• What is the take away?
      • How do you want to influence participants?
      • What is the mood you want to create?
  2. Find a unifying theme
    • What’s driving transformation
    • What are the key questions?
    • What’s the cutting edge?
    • Ex. The Africa We want (in 50 years) – they also used the hashtag: #AfricaWeWant which got the interest of journalist
    • Find the questions that everybody wants to answer
  3. Use ‘Reverse Engineering’
    • Standard:
      1. Topic
      2. Speakers
      3. Boredom
    • Reverse Engineering
      1. Think of the effect you want in your participants: “Inspirational Session”
      2. Look for speakers who can create the effect: “Inspiring Speakers”
      3. Create the topic: “Inspiring Panel Topic”
  4. Variety and Innovation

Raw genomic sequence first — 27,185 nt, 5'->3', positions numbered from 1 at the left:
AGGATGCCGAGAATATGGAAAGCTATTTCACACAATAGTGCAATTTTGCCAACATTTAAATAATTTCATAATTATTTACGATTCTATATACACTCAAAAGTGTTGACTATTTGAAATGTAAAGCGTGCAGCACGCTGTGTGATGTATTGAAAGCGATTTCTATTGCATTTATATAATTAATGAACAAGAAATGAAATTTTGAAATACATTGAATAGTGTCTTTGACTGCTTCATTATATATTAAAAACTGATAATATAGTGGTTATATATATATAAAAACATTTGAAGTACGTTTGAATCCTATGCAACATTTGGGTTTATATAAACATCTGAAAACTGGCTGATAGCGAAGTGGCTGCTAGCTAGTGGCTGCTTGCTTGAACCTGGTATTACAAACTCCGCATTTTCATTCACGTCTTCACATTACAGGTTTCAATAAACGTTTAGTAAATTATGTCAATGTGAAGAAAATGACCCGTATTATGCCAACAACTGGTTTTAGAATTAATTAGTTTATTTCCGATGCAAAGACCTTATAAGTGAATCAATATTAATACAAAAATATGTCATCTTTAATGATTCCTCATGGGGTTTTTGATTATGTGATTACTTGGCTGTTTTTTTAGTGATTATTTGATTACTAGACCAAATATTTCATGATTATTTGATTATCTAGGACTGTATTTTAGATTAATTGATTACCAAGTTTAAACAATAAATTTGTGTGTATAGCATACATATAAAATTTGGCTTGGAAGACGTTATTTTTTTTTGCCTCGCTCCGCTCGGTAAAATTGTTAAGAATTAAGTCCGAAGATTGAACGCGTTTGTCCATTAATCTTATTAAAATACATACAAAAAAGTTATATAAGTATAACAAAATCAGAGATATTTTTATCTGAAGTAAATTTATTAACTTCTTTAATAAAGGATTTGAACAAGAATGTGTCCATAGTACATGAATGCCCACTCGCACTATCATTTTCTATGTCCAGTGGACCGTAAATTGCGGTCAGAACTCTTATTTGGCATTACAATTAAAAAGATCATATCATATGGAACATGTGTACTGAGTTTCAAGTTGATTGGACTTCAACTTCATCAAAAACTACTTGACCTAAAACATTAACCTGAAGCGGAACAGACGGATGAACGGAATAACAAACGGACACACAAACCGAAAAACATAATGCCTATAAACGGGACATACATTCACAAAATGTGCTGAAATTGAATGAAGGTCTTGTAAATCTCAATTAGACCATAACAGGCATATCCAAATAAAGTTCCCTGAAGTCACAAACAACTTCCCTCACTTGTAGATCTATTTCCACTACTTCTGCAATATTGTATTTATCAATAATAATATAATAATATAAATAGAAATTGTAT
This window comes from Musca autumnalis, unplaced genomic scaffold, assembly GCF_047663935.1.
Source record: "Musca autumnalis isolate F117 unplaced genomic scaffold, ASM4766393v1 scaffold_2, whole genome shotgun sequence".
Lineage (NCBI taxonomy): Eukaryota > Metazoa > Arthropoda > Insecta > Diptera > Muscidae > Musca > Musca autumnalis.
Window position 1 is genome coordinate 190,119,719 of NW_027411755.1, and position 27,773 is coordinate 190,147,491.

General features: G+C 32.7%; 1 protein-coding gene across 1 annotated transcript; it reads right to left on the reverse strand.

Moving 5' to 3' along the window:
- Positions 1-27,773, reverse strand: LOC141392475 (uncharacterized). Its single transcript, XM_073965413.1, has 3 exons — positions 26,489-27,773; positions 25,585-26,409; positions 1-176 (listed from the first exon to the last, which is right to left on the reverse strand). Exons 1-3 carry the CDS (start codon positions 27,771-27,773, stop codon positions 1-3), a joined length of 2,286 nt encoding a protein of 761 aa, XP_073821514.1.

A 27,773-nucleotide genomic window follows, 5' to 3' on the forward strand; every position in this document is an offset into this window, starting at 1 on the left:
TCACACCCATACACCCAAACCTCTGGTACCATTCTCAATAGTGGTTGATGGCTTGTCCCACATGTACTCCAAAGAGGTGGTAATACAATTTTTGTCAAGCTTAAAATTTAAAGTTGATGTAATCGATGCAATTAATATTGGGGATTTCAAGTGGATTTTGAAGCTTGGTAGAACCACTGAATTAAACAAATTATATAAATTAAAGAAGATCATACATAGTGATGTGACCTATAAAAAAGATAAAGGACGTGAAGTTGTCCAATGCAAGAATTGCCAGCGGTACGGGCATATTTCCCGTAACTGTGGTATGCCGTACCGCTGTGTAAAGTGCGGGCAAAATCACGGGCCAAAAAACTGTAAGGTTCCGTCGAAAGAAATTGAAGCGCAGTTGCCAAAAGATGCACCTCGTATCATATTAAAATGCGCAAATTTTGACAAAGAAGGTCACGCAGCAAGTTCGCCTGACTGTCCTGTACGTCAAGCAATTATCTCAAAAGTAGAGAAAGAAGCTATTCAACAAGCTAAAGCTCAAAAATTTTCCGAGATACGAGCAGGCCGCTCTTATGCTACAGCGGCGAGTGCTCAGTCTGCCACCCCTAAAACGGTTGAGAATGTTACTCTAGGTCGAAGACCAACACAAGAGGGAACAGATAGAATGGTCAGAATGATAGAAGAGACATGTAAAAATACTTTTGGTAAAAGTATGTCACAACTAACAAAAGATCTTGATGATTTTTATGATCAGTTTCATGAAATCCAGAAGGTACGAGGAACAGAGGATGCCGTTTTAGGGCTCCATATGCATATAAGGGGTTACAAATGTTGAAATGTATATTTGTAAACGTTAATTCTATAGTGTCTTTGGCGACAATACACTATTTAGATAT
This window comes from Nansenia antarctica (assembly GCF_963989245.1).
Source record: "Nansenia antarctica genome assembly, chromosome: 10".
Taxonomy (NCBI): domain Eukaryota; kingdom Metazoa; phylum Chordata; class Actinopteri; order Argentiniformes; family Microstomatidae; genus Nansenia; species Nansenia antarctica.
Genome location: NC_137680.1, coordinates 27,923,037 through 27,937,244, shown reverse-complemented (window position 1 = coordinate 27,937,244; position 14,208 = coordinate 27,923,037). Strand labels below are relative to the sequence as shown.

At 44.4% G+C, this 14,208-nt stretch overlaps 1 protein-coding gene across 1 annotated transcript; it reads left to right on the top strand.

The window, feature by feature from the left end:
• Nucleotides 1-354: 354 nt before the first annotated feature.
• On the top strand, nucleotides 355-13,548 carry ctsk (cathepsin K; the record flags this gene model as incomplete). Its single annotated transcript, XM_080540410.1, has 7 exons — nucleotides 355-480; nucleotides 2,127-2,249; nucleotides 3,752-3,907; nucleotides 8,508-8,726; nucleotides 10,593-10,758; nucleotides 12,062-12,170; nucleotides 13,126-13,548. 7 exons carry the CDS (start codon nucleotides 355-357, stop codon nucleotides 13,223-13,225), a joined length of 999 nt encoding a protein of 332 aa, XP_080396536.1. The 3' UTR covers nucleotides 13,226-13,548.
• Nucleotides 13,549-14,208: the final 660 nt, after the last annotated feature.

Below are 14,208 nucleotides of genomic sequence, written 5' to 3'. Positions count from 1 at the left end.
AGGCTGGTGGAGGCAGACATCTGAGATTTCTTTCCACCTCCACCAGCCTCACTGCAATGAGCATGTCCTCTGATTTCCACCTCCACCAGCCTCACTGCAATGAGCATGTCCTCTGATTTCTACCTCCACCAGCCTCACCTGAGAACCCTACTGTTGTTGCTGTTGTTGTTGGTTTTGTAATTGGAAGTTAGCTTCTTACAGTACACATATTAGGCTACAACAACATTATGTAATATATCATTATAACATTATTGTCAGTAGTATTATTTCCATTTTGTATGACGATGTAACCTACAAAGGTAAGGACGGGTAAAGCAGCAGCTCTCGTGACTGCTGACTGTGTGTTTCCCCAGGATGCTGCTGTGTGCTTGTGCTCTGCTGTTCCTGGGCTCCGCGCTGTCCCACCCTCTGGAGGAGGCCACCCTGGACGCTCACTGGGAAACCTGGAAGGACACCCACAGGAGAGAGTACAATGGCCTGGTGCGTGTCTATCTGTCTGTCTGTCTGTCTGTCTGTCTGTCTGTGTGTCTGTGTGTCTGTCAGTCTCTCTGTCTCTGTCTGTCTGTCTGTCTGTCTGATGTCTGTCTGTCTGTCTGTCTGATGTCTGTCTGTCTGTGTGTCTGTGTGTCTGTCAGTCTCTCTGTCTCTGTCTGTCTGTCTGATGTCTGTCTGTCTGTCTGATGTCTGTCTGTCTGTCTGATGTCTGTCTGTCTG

• Don’t do the same topic over and over again
    • Come up with different events structure
    • You can have any of the following:
      • Game show
      • Fish bowl – two circles where people in the middle will talk about a topic and the people outside listen and observe
      • Talk show
      • Unconference – every one from the participants can be a speaker
      • Mini TEDx style events
  5. Give speakers clear directives
    • Event format and topic
    • What you want them to speak about
    • Their time length
    • Deadline for PowerPoint (if allowed) – have a clear deadline so that you can still check their presentation. You don’t want them to present 95 slides on the event itself.
    • Rehearsals – this should be an opportunity for the moderator to meet the panelists
    • In some cases, you may want to require them to have a contract to make sure that they show up